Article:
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LI's Shane Pinto, Robert Mastrosimone, Marshall Warren selected on second day of NHL draft

Franklin Square's Shane Pinto after being selected 32nd

Franklin Square's Shane Pinto after being selected 32nd overall by the Ottawa Senators during the 2019 NHL Draft. Credit: Getty Images/Bruce Bennett

VANCOUVER – Long Island hockey had a big day at the NHL Draft Saturday as three players from the area were chosen on Day 2 of the draft at Rogers Arena.

Shane Pinto, a 6-2, 195-pound center from Franklin Square, was the first player selected in the second round, No. 32 overall, by the Ottawa Senators, while East Islip native Robert Mastrosimone, a 5-10, 159-pound left wing, was also taken in the second round, 54th overall by the Detroit Red Wings. The third Long Islander chosen was Marshall Warren, a 5-11, 170-pound, left-shooting defenseman from Laurel Hollow native, who was chosen in the sixth round, 166th overall, by the Minnesota Wild.

Pinto, a righthanded shot who played in the USHL in 2018-19, is committed to attend the University of North Dakota in the fall. Mastrosimone, a lefthanded shot, also played in the USHL. He is committed to attend Boston University. Warren was a member of the U.S. National Team Development Program. He is committed to play for Boston College in the fall.

Pinto, 18, will be the first New Yorker to play for North Dakota. He had 17 goals, 15 assists in 32 games for the Lincoln Stars in Lincoln, Neb., before being traded to Tri-City, where he played 26 games and scored 11 goals, 16 assists, 27 points.

Pinto, who was the rated the No. 28 North American skater according to the NHL’s Central Scouting rankings, was projected by most to go in the second round, but he knew the first round was an outside possibility.

“It’s always in the back of your mind,’’ he said of the chance of getting selected Friday night, in the first round. “Last night was pretty mentally draining. It’s very relieving right now. I had an idea I was going in the second round, but not the first pick.’’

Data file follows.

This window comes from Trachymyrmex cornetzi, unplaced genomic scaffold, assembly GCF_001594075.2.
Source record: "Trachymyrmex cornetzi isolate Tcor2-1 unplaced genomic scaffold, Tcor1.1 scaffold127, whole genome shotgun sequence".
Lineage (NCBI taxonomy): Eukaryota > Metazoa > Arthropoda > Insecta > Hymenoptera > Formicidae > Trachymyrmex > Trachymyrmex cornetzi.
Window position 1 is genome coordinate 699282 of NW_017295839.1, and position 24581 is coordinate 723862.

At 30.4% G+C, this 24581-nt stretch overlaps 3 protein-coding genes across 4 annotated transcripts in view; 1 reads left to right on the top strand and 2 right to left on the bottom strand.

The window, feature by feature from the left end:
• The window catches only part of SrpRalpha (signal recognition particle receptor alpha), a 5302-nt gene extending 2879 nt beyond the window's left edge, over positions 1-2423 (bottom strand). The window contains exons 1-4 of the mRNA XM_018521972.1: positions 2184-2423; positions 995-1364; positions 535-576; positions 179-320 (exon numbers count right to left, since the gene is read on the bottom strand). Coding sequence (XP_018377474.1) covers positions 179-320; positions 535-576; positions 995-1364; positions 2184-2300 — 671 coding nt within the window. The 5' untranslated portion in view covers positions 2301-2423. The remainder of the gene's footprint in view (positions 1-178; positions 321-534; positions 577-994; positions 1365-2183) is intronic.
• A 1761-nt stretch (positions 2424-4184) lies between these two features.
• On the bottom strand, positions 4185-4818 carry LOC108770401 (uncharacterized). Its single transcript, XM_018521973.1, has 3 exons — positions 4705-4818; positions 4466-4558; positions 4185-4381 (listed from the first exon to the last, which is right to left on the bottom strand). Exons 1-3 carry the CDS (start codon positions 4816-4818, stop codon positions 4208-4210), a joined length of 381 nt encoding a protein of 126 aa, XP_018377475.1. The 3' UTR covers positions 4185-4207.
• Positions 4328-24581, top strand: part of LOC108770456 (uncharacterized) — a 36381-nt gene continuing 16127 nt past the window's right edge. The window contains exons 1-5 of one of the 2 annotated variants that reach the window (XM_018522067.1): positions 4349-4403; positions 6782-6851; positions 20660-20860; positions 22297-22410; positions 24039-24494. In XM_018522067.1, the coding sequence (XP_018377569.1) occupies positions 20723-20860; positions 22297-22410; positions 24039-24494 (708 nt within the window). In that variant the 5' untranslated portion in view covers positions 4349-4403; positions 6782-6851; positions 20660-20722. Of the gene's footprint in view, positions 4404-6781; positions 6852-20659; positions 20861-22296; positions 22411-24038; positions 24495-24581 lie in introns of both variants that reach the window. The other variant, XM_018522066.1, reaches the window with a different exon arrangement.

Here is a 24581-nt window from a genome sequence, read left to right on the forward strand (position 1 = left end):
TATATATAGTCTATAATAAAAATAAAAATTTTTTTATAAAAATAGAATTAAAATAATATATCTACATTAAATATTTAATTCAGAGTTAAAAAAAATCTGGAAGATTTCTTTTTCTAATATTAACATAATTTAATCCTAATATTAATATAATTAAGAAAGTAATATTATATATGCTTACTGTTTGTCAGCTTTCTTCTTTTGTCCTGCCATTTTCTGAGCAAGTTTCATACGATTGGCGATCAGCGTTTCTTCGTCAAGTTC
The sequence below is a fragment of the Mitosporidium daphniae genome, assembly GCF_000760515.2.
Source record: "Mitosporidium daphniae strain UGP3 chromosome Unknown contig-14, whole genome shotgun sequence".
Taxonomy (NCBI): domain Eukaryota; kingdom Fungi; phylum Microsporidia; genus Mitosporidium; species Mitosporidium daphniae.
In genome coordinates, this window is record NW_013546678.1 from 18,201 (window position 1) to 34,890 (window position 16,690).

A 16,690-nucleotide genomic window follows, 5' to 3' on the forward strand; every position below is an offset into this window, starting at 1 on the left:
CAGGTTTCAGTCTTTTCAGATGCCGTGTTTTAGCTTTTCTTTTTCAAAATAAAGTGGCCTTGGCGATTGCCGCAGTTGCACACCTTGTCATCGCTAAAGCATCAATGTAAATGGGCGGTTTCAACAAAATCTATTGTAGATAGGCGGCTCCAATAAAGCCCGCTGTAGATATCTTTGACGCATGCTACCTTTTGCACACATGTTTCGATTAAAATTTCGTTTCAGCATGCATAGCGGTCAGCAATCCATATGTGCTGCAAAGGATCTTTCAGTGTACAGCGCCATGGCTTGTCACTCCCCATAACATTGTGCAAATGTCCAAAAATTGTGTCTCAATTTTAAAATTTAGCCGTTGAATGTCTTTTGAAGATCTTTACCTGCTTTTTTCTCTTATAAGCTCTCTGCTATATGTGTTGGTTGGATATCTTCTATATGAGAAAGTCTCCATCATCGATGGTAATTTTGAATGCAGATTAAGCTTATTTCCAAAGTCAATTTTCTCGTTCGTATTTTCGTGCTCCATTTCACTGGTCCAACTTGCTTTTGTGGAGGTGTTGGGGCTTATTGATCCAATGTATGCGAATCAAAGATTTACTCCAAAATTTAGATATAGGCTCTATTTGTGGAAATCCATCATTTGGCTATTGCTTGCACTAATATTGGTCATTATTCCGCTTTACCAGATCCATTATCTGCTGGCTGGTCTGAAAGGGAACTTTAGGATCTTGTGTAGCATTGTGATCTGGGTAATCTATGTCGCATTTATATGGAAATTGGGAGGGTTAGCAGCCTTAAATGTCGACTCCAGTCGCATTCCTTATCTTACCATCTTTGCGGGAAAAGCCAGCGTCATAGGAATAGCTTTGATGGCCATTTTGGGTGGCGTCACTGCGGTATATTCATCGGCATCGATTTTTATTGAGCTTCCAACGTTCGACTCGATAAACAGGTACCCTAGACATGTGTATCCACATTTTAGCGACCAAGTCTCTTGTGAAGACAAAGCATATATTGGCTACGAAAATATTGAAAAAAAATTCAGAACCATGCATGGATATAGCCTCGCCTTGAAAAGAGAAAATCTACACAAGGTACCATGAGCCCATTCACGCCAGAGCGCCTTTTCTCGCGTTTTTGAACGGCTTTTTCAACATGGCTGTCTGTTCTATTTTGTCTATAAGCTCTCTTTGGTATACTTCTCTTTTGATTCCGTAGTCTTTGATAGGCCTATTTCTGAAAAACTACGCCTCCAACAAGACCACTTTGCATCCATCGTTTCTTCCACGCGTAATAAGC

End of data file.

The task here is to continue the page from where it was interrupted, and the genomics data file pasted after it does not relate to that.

Pinto trains in the offseason at the Islanders’ practice facility in Eisenhower Park, with Warren and others – including Rangers prospect Adam Fox. He was relatively late to hockey – he started playing at 8 years old – and had thought initially he would play college baseball (he was a shortstop). But after attending H. Frank Carey High School, he made the decision to pursue hockey at 15, and left to go the Select Academy in Connecticut. He grew up a Penguins fan, idolizing Sidney Crosby.

Mastrosimone, also 18, was the 53rd ranked North American skater in the CSS rankings. He played for the Long Island Royals before leaving the Island to go to Shattuck St. Mary’s, in Minnesota.

“That was a hard decision,’’ Mastrosimone said of going to Minnesota. “Fourteen years old, from Long Island, going all the way out to Minnesota. But when I was a young kid, I read an article about Sidney Crosby went to Shattuck. And ever since that, it was my dream. And when the opportunity presented itself, I took it.’’

After two years at Shattuck, Mastrosimone went to Chicago to play for the Chicago Steel of the USHL. In two years there, he scored 47 goals and 105 points, including 31 goals and 60 points in 2018-19. He grew up an Islanders fan and his favorite player is John Tavares, even after Tavares left the Isles to join the Toronto Maple Leafs last summer.

“Yep. Still a fan,’’ he said.

Warren, 18, had eight goals, 26 assists, 34 points in 58 games with the NTDP team, but his rating with Central Scouting dropped in the second half of the season. He was the 39th rated North American skater at the midterm rankings, but was No. 61 in the final rankings.

Warren, who started out as a figure skater (his sister, Arielle, is a member of the National Champion Boston University Competitive Figure Skating club), admitted he used to feel awkward around his friends who played hockey.

“My mom’s like, ‘You’ve got to figure skate. You’ve got to be a good skater,’’’ he said with a grin. “So, it was kind of embarrassing when I was on the other ice, and my buddies would be walking over playing hockey.’’

But after three or four years of figure skating, his mom switched him to hockey. Warren played with for the Long Island Gulls, the New Jersey Colonials, the New Jersey Avalanche and eventually moved on to the NTDP. He also played two years at Portledge High School.


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